Sometimes your client or potential client needs to fail before you can help him. That was a difficult lesson for me to learn, but has proven to be an important one. And if you’re going to be successful in the service industry, you better learn this one, and fast.
Earlier in my career as a consultant, I would try to argue and convince my clients of a course of action that I thought was best for them. Most of the time my advice became strategy or a tool that eventually brought results. But from time to time I encountered, and still do to this day, people who believe they know more than I do and decide that their solution is preferable to mine. As a consultant, this know-it-all attitude has always puzzled me. After all, if you know the “what” and “how,” why hire me in the first place?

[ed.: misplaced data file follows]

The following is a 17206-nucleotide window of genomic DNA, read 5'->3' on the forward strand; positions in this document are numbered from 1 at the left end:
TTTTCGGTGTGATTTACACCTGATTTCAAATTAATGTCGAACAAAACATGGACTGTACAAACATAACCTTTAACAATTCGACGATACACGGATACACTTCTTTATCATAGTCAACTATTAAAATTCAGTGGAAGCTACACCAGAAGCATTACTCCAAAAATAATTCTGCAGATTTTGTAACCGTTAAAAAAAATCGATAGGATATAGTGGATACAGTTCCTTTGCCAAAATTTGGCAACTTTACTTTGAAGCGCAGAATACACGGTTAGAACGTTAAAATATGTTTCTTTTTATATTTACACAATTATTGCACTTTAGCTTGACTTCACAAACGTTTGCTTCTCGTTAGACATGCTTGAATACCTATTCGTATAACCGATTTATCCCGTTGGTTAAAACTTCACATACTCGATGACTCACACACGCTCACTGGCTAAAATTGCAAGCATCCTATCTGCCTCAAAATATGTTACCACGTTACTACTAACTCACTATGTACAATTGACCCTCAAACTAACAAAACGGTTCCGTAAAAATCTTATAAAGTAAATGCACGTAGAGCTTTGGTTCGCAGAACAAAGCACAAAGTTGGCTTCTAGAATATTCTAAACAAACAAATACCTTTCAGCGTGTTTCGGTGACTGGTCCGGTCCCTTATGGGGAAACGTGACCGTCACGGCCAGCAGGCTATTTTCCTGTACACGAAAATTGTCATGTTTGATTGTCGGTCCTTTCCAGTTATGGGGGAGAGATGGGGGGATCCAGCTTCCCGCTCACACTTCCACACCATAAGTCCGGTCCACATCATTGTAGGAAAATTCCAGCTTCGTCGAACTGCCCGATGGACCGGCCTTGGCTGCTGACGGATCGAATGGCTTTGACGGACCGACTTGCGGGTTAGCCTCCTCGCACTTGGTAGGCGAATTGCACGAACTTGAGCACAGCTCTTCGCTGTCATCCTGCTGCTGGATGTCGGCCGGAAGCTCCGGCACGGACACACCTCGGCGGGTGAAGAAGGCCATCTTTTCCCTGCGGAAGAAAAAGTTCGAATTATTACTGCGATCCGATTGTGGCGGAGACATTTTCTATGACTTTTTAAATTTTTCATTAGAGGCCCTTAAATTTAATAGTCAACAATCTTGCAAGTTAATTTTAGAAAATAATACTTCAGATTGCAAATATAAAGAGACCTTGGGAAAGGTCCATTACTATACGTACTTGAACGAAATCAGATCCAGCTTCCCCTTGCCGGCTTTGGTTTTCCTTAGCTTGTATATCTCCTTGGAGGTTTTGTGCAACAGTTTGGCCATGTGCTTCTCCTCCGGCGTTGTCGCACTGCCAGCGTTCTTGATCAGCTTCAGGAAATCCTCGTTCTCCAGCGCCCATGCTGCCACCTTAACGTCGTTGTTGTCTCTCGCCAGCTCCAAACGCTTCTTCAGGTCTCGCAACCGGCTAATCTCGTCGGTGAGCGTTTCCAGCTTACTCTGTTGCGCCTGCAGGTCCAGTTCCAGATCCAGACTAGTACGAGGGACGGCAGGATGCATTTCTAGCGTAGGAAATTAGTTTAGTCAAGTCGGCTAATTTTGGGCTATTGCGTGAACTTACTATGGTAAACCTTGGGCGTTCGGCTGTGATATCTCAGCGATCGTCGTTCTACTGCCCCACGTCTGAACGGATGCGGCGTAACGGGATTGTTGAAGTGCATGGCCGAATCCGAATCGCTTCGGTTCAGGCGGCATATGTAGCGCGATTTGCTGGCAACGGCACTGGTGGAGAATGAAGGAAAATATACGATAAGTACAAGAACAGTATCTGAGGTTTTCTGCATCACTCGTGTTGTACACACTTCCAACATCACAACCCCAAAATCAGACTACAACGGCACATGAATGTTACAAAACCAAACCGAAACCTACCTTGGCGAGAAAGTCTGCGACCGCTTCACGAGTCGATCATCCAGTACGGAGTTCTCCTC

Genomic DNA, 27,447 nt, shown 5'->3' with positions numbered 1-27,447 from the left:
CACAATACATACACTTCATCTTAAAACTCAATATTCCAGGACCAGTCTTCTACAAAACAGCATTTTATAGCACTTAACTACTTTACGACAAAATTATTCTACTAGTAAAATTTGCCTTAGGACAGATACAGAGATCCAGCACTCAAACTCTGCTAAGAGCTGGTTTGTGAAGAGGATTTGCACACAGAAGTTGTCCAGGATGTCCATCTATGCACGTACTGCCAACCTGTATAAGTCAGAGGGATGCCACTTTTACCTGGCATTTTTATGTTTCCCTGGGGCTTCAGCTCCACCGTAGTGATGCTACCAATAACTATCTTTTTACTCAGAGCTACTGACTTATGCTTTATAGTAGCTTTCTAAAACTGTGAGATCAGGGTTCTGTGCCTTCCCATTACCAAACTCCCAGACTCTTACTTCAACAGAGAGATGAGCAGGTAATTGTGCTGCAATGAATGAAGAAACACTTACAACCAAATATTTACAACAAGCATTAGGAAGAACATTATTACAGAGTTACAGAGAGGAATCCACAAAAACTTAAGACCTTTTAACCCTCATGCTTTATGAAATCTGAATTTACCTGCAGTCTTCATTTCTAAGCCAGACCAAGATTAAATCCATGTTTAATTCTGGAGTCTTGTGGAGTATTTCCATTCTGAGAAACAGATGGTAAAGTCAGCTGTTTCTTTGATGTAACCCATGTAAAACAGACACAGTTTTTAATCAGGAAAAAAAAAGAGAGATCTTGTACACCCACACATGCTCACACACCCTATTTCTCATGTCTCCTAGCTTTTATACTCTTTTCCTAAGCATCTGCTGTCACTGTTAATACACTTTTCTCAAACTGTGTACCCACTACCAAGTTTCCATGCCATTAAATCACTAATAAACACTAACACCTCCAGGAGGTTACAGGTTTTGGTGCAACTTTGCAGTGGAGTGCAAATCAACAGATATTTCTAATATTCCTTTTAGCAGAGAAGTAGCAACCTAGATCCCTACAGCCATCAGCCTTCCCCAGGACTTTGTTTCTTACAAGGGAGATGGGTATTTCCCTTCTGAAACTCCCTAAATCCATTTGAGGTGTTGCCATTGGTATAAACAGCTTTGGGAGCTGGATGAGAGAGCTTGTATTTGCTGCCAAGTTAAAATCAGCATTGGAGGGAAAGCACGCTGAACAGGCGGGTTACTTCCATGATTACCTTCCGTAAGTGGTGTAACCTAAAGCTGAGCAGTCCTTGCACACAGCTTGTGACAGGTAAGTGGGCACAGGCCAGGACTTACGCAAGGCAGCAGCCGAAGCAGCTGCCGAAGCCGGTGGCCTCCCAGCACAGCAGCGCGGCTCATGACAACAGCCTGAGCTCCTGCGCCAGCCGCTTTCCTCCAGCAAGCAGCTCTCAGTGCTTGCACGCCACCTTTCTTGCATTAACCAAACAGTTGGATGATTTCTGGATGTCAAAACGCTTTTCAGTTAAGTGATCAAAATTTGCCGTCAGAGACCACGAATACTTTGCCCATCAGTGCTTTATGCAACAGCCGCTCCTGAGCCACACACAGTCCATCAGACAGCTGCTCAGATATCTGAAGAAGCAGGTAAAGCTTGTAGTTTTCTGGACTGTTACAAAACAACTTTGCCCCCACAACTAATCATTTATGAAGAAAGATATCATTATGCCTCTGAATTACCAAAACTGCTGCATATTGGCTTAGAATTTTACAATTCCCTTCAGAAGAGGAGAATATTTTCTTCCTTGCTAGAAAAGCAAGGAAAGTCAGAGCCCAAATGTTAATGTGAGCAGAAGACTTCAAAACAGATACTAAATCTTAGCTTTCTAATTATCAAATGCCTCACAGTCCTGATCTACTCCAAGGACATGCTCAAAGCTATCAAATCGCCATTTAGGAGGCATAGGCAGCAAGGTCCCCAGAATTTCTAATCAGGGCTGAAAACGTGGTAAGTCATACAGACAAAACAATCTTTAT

In the early, lean days of The A Group, I would take on the flawed strategy projects because I needed the money. They were disastrous. No one ever won. My team would begrudgingly execute a plan we knew was not going to work. The anemic performance would cause the client to blame the implementation, of course. That’s a lose/lose situation.
One day I wised up. I walked away from a potential big project because I knew that even a well-executed but flawed strategy was not going to bring results. The potential client went to another firm that took the project as directed. It failed. A year later they were back. This time there was no big argument, no arrogance, but collaboration and eventually success.
As counter-intuitive as walking away from a potentially lucrative project might be, sometimes it’s your only option. Unfortunately, the ignorant and arrogant are not able to learn from others’ mistakes. They must make them and pay a high price before they are ready to be helped.
What has been your experience with an arrogant leader/client and a project doomed from the beginning?